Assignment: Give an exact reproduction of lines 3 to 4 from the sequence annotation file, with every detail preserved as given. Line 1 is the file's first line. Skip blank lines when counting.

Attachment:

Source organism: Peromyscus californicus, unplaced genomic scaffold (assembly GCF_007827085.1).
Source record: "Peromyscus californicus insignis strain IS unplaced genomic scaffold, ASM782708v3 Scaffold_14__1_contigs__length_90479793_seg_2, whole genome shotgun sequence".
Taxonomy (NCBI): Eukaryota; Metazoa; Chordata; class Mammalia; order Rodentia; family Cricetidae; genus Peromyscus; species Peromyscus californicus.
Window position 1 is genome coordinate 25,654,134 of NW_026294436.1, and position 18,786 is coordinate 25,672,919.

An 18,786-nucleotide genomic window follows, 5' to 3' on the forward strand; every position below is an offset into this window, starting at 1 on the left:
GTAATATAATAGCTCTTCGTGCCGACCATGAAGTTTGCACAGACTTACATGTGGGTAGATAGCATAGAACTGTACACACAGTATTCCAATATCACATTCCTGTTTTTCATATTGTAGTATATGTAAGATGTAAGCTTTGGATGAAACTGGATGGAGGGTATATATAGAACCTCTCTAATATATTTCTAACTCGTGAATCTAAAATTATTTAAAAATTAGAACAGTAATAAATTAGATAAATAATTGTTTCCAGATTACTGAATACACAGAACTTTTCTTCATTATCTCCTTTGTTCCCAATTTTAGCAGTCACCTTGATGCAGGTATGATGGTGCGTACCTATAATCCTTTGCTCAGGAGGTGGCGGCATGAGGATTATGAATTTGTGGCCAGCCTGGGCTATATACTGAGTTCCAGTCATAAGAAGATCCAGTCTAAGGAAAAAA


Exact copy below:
Taxonomy (NCBI): Eukaryota; Metazoa; Chordata; class Mammalia; order Rodentia; family Cricetidae; genus Peromyscus; species Peromyscus californicus.
Window position 1 is genome coordinate 25,654,134 of NW_026294436.1, and position 18,786 is coordinate 25,672,919.